On February 22, I took part in a panel discussion entitled “Is Differentiated Integration Unavoidable for Europe?” at the CEPS IDEAS LAB 2018 “Europe — Back on Track”, an annual event of the Center for European Policy Studies (CEPS) in Brussels gathering Europe’s top decision makers and thinkers to discuss all the major issues confronting the EU. The EU might now move forward on a number of fronts as indicated in major speeches by President Macron and other European leaders: securing the external border, reforming the governance of the euro and creating a common capacity in the field of defense and external security.
Commission President Jean-Claude Juncker opened the debate, to which several of his colleagues contributed together with a number of prominent MEPs and national policy makers. The Foreign Minister of Belgium, Didier Reynders, gave the closing remarks, together with Lilyana Pavlova, the Bulgarian Minister for EU Presidency. Ivan Krastev delivered the final academic lecture.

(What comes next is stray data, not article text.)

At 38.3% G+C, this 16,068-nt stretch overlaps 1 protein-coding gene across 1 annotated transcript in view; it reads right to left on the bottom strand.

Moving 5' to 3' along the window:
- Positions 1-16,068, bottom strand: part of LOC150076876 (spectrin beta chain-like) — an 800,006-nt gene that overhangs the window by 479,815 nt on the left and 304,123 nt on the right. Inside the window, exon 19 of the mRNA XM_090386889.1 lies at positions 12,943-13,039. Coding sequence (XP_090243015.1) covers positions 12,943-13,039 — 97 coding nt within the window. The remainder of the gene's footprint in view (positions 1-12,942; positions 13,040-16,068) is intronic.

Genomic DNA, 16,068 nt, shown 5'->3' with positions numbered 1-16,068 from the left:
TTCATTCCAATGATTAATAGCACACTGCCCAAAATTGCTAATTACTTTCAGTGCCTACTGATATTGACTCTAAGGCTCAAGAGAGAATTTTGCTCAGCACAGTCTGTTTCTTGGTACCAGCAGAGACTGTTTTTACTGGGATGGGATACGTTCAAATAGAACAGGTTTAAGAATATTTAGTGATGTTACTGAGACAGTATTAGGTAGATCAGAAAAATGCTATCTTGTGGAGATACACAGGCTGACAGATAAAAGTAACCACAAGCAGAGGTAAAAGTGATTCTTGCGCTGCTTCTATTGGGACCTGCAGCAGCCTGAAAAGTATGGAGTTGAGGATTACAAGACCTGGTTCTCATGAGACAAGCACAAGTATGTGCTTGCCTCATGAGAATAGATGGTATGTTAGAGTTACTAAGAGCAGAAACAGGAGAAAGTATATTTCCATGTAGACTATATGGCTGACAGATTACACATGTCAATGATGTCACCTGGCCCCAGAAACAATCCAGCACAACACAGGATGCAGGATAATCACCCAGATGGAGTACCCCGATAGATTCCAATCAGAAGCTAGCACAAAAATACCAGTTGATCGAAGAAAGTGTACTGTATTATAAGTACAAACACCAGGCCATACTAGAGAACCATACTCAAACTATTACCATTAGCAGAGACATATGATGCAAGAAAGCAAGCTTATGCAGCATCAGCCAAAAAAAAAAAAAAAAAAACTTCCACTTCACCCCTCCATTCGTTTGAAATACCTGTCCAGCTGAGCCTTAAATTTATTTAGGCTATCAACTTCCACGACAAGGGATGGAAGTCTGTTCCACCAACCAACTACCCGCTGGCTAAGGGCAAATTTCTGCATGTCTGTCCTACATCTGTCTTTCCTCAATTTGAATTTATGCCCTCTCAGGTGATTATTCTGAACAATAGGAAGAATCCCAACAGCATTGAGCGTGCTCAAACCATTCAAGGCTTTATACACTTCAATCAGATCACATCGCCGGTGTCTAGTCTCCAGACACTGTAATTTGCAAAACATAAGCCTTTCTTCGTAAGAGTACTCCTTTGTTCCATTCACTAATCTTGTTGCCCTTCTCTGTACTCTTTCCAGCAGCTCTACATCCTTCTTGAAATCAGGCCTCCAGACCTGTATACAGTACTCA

My panel discussed differentiated integration as one method of striking a balance between unity and asymmetry that also has the merit of preventing political gridlock. At a time when Europe is being buffeted by various countervailing forces, should we expect more inclusivity or differentiated integration in the EU27? How can we accommodate more flexible ways of integration without creating a hard dichotomy and isolating certain member states? Do the EU institutions need to adapt their composition and procedures to accommodate various differentiated integration modes? How can political, legal and administrative unity be assured overall? I was joined by Frank Schimmelfennig, Professor of European Politics, ETH Zürich, and CEPS Researcher Sophia Russack, who moderated.